South West Ethiopia in general and Bench-Sheko Zone in particular has huge potential for beekeeping. It has very suitable climatic factors and natural resources. There are intact and conserved forests in the zone out of which flows a number of rivers and streams. These forests consist of diversified honeybee plants that serve as food for the bees all year round and for honey production. However, the production system is dominated by the traditional forest beekeeping (98%) that is exercised by the indigenous communities in the region.
In forest beekeeping, only the males travel far from their homes and hang their traditional log hives on very tall (up to 40 meters) to trap swarms of bees and to produce honey. This practice has been causing loss of lives of many beekeepers and also permanent disabilities from falling from such heights during placing hives or honey harvesting.
In addition, farmers are not doing any kind of support and inspection for the bees except travelling to harvest once a year through the brutal way of honey removal. This way of production system doesn’t allow colonies to survive more than one harvesting season and hence hinder the farmers from fully exploiting the potential to harvest up to three times per year. As a result, the average productivity of the traditional log beehives is 8kg crude honey per hive per year.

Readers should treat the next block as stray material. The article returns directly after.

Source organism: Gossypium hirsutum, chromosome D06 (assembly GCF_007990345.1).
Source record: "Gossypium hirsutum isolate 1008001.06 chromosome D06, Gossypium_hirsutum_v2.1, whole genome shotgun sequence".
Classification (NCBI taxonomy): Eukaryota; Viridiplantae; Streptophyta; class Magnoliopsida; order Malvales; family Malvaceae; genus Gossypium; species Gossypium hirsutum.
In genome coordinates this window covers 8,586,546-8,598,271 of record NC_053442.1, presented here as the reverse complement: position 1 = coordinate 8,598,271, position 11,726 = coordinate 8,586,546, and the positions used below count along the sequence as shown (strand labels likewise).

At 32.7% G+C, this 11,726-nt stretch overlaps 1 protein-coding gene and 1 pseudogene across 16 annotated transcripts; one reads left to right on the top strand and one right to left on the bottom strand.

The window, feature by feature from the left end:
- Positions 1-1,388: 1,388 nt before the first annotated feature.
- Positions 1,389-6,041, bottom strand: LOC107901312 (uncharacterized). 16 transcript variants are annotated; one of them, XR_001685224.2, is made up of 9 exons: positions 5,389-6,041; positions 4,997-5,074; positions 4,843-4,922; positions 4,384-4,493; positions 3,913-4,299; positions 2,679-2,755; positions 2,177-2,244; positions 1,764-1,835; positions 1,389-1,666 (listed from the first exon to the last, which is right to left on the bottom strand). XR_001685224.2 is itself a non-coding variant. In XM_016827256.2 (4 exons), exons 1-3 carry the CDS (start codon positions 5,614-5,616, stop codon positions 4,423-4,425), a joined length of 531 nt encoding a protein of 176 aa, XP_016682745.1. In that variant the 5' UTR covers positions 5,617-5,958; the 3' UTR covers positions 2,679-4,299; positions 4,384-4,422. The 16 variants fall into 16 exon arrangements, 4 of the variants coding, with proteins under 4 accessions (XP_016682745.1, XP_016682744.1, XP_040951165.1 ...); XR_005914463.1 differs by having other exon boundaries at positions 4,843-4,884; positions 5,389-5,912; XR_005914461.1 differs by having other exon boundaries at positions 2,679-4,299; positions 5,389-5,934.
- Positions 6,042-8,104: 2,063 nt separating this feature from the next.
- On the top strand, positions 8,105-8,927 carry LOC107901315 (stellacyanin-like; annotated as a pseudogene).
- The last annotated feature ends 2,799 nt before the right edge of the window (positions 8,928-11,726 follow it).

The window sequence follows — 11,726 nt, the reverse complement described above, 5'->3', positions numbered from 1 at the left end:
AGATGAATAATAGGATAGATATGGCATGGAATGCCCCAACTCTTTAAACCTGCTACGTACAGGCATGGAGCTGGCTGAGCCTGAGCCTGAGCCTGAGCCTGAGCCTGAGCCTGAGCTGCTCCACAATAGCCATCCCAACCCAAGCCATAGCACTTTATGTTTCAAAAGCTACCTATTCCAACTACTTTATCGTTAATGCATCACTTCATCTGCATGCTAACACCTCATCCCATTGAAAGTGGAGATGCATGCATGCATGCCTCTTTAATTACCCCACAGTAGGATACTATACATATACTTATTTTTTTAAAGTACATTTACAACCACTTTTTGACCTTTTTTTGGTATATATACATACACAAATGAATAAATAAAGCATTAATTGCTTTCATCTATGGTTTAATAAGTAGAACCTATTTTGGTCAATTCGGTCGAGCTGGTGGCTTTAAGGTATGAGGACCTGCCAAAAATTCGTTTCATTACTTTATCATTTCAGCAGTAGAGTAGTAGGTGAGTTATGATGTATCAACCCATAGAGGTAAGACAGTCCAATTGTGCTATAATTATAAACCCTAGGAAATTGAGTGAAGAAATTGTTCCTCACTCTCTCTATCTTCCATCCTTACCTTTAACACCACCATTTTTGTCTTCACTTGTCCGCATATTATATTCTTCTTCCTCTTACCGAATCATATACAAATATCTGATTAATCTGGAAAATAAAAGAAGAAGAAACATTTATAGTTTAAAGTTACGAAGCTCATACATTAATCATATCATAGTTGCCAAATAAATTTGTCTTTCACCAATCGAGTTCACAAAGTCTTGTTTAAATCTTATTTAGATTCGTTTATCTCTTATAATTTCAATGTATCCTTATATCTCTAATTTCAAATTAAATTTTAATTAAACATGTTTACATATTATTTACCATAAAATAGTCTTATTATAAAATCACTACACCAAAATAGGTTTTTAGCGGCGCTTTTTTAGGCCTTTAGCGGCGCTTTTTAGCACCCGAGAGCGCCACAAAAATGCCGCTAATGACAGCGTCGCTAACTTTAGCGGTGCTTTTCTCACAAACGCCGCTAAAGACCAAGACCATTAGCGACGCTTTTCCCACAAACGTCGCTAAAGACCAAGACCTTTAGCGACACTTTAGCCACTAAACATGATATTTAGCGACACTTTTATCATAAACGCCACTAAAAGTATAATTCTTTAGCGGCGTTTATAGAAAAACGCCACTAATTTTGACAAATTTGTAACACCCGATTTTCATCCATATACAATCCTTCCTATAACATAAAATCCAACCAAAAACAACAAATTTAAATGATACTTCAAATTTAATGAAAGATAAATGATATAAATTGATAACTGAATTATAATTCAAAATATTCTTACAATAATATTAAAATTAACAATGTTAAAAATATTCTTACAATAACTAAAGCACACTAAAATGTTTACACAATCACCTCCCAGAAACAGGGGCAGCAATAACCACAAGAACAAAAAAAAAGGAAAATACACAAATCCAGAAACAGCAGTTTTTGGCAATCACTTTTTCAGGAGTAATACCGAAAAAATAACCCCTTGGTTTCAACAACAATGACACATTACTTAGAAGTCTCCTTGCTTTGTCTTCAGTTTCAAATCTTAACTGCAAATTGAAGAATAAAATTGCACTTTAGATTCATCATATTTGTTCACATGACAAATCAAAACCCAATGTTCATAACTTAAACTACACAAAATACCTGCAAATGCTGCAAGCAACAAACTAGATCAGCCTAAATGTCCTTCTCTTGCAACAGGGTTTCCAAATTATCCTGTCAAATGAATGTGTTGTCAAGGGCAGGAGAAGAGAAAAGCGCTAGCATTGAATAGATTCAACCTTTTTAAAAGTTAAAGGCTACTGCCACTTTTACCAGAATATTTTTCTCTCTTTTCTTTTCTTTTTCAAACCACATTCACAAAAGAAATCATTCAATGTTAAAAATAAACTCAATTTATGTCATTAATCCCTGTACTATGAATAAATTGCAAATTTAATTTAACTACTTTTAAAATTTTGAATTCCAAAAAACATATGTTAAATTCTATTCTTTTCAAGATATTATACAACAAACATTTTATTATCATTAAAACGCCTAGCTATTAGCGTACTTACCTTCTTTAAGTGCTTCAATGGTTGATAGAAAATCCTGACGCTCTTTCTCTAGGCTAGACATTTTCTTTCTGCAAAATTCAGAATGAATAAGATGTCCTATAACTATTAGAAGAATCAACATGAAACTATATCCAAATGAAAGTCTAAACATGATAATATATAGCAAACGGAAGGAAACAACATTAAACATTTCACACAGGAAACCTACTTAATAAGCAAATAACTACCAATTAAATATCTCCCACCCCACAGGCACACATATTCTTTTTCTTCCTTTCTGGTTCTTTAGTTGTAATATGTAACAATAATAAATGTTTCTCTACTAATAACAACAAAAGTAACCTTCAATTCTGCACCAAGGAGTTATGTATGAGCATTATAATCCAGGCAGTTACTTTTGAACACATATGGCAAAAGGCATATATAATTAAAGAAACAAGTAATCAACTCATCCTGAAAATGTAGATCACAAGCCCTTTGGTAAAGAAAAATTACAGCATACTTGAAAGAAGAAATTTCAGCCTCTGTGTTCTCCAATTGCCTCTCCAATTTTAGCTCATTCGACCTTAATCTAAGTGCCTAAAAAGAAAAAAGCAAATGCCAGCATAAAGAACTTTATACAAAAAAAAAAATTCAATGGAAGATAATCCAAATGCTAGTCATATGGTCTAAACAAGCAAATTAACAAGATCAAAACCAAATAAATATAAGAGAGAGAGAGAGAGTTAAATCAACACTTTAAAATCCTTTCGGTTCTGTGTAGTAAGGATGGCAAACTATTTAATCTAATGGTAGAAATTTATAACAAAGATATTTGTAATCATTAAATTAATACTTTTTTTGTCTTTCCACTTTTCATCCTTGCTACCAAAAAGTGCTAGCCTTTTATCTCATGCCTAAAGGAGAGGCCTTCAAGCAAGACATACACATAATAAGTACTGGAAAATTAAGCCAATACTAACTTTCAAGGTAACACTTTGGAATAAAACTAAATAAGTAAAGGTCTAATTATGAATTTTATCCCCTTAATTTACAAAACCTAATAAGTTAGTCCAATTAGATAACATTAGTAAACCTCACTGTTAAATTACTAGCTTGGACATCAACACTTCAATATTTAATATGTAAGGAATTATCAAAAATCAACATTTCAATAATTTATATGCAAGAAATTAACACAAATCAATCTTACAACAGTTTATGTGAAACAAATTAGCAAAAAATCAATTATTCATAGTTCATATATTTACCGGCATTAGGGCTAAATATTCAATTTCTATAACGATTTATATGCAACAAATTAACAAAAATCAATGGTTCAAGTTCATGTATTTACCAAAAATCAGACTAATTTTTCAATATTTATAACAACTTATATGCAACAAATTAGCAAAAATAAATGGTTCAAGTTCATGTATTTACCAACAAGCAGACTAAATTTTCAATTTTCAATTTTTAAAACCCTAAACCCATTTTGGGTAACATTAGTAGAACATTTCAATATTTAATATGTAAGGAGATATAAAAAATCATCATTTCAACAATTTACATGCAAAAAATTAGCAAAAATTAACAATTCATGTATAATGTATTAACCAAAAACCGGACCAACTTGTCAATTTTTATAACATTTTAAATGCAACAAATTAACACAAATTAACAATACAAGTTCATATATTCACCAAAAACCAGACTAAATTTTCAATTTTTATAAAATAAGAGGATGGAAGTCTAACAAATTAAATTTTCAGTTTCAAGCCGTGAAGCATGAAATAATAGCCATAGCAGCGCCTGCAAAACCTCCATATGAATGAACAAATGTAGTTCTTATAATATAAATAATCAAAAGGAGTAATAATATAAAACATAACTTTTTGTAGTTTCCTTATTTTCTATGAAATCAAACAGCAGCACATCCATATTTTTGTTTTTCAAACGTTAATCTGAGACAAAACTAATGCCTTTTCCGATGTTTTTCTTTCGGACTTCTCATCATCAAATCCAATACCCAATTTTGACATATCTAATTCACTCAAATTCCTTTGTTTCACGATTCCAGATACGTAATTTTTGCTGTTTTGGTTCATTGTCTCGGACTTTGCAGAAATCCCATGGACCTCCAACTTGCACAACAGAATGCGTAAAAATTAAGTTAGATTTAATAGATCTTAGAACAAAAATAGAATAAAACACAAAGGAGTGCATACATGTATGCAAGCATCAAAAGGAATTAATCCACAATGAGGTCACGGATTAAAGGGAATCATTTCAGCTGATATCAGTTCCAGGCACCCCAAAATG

Majority of the small holder farmers are currently harvesting small quantities from many hives. This is mainly due to the cultural forest beekeeping practice that hinders use of any improved beekeeping technologies, inaccessible to any kind of beekeeping extension services. Therefore, beekeepers lack knowledge and skills of improved beekeeping management techniques that are important to increase productivity and improve the quality of the hive products.